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Lock up your cars

By johnboy - 4 May 2011 19

A senior ACT Policing officer says that if you leave your vehicle unlocked and leave valuable items in view, you might as well put out a ‘welcome mat’ for opportunistic thieves.

Sergeant Rod Anderson, Officer in Charge of the Tuggeranong Police Station provided this message after a number of items were removed from unlocked vehicles in the Tuggeranong area on Sunday evening (May 1).

Sergeant Anderson said that although there are a number of simple steps people could take to make their vehicles less appealing to thieves, there are some people who are still not getting the message.

“Some people seem to have the perception that they can afford to be relaxed about vehicle security once they are in familiar territory at home. Always remember to lock doors and windows even if your car is parked in your garage. This can act as a deterrent for would-be thieves and help keep your car safe and secure,” he said.

Items stolen from unlocked vehicles across the Tuggeranong region on Sunday evening included a GPS, a set of keys, cash, an ipod and a portable DVD player.

Police would urge anyone that sees any person acting suspiciously or see anything that would indicate that people are stealing items from vehicles, to call police on 131 444 or Crime Stoppers on 1800 333 000. Information can be provided anonymously.

[Courtesy ACT Policing]

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19 Responses to
Lock up your cars
RedDogInCan 9:38 am 05 May 11

In other news, the Bureau of Meteorology warns people not to leave valuable items outside due to the chance of rain.

KeenGolfer 7:43 am 05 May 11

Stevian said :

It’s a fact. Ask your local plod. In the case of a residence, and your motor vehicle is an extension of such, to facilitate access (ie leave the window or door open/unlocked) makes it at least questionable that any crime has been committed and admits the very real possibility that you willfully complicit.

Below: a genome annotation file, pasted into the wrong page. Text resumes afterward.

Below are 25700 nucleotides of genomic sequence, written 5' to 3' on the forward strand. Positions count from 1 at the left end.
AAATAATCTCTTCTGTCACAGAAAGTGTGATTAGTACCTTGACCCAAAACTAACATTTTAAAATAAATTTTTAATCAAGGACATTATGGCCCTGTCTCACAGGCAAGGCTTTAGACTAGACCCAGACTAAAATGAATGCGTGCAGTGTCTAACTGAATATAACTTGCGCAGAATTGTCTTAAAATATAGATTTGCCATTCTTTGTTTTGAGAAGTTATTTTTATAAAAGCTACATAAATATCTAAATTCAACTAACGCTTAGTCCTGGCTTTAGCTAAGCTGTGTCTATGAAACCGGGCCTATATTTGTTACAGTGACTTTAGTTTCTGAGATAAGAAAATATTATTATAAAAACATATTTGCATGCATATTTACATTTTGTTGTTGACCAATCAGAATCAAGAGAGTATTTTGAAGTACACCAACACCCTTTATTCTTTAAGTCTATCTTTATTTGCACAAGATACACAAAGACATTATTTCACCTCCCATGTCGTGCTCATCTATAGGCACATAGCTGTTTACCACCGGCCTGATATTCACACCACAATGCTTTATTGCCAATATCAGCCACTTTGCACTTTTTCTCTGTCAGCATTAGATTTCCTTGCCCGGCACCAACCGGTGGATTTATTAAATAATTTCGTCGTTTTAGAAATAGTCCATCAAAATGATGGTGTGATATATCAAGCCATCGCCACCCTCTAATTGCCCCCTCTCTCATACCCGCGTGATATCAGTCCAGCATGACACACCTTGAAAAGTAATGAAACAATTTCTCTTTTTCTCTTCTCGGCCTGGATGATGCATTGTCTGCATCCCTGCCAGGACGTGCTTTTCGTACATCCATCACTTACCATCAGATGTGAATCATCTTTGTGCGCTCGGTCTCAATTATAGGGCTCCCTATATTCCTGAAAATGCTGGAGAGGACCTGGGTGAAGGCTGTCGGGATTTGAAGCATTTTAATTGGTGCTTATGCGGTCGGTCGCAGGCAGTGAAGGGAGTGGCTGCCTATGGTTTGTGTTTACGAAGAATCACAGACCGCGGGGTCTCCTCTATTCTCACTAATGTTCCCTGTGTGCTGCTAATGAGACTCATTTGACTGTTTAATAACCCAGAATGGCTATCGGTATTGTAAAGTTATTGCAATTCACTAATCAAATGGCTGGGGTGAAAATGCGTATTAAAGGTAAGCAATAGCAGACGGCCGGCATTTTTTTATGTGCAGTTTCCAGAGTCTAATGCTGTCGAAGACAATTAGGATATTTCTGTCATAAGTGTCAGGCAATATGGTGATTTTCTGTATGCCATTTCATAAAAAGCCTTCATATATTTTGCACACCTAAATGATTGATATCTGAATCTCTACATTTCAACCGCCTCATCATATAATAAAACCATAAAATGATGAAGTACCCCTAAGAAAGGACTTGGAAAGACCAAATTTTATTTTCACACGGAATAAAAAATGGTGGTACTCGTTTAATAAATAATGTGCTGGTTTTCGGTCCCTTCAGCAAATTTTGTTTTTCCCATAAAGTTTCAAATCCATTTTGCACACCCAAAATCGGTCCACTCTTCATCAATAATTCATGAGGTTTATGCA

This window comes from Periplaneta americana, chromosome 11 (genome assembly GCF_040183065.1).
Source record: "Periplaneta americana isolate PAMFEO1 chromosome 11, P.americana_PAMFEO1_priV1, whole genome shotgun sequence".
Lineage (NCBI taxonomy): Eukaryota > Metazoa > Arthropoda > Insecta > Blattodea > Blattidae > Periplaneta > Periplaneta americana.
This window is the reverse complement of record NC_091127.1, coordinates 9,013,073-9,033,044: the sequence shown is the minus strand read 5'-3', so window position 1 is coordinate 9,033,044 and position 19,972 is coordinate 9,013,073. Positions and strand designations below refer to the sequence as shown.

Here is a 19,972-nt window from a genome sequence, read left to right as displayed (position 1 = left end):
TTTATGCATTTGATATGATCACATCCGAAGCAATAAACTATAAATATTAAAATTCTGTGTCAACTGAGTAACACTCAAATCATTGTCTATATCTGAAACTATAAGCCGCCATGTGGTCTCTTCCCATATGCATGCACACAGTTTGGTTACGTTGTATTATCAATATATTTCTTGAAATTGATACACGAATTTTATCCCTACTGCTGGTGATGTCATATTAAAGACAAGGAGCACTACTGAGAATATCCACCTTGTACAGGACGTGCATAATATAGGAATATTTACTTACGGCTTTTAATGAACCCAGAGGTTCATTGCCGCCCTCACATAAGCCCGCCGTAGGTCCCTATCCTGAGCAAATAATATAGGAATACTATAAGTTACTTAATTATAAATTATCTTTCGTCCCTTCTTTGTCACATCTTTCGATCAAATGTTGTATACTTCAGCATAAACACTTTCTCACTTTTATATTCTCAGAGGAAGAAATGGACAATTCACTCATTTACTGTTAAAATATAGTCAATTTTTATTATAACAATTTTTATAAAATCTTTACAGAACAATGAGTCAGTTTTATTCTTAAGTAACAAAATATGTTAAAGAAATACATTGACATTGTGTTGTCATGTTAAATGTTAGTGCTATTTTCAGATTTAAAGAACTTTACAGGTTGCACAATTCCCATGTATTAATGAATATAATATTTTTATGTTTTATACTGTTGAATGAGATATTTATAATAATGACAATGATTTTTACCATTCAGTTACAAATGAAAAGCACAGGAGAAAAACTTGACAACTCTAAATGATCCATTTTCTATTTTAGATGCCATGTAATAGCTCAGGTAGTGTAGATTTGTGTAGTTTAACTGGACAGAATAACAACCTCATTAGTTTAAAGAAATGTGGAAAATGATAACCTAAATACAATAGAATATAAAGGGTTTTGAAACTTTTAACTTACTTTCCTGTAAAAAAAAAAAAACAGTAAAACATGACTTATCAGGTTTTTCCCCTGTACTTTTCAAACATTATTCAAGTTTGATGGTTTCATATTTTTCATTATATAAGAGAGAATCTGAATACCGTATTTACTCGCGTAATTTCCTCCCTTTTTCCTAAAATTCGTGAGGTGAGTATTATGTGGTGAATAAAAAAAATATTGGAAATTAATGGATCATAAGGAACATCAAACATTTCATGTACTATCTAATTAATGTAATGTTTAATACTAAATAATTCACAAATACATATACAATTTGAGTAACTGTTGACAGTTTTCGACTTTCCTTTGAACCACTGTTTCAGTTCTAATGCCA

What rubbish. There is no such thing here as the American “break and enter”. It doesn’t matter whether the doors are locked or not. I suggest you read the legislation, start with the Ciminal Code 2002 section 311 – Burglary:

(1) A person commits an offence (burglary) if the person enters or remains in a building as a trespasser with intent—
(a) to commit theft of any property in the building; or
(b) to commit an offence that involves causing harm, or threatening to cause harm, to anyone in the building; or
(c) to commit an offence in the building that—
(i) involves causing damage to property; and
(ii) is punishable by imprisonment for 5 years or longer.
Maximum penalty: 1 400 penalty units, imprisonment for 14 years
or both.

Does it mention there anything about the doors being unlocked? Didn’t think so…

Mental Health Worker 5:26 am 05 May 11

I think it may be an offence to leave your car keys in the car (so a word of warning to people who keep a spare key hidden somewhere in or on the car). Leaving it unlocked would probably not be illegal, but not clever in any built up area. If you want to, move to a low-crime area like the country or small country towns.

Your house is another matter – if you leave the front door wide open and someone walks in without permission, they are committing an offence, though it might only be trespass rather than break and enter. Since they didn’t have to break in. If they take something then they’ve committed theft. But it’s a much lesser offence than break enter and steal.

Cars are highly regulated by government, e.g. licensing and registration and insurance, speeding, intoxication etc. In comparison there are very few laws relating to your home (smoke alarms and pool fences, noise etc). Governments clearly see car use as a privilege to be regulated and rationed, whereas your home is a right.

As a rough guide, the more effort the offender has to go to to commit the crime, the more serious it is. If they threaten you, it becomes robbery or if you are at home they may be charged with aggravated burglary. I’ve never understood why in the latter circumstances police and DPP charge people with aggravated burglary instead of robbery or armed robbery, which generally has a higher penalty and is much more obviously a “violent” offence on their criminal record. Aggravated burglary can be “aggravated” solely by being with a co-offender or carrying a tool.

On a similar note, why wasn’t Russell Field (as an example of a clear pattern in prosecution practice) also charged with firearms offences, so that when the murder prosecution failed, he could still be convicted of the firearms offence, instead of just the drugs offence he was convicted of.


dvaey 1:39 am 05 May 11

Two words come to mind.. bait car

Catch all these crooks and make them always wonder if what theyre stealing from is a bait car..

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